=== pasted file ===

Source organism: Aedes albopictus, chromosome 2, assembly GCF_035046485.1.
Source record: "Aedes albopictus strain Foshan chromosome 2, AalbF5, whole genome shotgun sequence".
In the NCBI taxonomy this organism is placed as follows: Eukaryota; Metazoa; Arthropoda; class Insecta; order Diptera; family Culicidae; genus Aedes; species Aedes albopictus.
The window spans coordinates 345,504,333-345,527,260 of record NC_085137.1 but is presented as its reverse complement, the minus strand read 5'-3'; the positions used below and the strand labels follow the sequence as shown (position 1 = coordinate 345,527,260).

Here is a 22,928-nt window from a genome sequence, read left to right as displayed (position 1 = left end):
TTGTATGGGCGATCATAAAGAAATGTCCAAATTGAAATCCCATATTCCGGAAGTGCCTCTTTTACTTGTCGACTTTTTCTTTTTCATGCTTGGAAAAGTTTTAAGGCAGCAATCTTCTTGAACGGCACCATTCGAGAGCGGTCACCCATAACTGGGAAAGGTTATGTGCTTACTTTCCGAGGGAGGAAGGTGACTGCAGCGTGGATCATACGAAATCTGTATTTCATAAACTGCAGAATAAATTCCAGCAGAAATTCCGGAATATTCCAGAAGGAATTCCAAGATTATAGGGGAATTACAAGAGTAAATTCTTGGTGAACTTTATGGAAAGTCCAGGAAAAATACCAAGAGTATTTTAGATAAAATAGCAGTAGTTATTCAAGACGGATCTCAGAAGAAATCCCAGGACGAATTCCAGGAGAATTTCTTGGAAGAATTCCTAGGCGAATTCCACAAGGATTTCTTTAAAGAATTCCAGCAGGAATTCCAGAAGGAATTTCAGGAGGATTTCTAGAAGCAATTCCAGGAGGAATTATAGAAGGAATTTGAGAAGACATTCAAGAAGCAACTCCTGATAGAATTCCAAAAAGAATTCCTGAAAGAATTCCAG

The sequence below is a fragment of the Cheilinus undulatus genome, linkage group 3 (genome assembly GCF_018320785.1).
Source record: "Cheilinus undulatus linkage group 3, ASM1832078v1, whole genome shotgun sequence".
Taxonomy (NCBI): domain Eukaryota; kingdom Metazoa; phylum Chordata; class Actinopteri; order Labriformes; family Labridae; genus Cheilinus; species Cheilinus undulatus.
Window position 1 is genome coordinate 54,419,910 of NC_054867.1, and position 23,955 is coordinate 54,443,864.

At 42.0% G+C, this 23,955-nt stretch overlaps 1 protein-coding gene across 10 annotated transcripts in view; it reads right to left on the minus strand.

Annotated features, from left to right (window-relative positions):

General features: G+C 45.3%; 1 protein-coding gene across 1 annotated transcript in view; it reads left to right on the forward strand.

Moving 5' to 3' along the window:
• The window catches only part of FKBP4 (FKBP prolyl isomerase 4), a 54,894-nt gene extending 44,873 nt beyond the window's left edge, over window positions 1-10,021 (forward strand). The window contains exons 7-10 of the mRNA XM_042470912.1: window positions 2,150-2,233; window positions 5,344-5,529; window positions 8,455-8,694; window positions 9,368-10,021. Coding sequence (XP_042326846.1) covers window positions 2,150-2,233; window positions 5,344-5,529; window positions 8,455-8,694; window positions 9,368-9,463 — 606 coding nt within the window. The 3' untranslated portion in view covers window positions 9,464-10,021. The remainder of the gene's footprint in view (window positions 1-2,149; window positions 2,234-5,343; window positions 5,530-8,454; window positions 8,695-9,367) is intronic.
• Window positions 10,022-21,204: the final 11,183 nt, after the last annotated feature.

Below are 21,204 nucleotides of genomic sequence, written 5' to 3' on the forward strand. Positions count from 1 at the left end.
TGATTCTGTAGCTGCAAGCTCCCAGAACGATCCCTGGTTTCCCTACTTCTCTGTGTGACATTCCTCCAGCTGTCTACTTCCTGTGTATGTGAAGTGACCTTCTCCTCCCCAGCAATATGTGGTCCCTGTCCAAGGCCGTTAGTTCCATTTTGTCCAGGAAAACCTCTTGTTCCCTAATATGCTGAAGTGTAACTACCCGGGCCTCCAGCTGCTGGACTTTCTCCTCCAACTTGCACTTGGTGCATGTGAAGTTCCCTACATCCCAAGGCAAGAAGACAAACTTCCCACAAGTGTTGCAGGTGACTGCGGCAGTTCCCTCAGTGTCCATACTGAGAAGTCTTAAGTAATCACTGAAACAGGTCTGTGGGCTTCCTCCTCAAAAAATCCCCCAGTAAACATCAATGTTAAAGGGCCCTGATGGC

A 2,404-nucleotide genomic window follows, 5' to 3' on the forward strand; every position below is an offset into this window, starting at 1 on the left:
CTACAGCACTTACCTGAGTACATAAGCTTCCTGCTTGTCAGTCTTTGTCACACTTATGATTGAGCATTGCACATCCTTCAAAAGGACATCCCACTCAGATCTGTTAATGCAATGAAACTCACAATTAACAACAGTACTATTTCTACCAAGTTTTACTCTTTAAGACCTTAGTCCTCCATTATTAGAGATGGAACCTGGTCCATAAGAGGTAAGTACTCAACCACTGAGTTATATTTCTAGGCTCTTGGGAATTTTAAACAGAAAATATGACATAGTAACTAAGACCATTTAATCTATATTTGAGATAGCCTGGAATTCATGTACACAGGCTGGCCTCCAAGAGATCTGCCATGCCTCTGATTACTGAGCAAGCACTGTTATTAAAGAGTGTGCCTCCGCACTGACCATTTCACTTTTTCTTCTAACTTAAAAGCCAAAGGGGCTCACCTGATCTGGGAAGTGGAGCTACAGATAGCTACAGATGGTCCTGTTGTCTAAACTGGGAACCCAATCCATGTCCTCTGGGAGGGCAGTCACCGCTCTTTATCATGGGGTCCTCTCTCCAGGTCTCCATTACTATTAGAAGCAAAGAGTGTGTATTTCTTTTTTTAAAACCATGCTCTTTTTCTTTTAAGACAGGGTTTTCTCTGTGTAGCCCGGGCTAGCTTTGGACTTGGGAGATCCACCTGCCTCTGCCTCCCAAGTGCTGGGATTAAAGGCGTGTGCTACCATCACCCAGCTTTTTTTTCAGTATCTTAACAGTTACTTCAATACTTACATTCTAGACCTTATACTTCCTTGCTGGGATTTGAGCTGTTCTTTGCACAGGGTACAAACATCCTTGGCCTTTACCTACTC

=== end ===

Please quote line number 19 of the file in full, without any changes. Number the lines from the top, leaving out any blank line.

A 2,404-nucleotide genomic window follows, 5' to 3' on the forward strand; every position below is an offset into this window, starting at 1 on the left: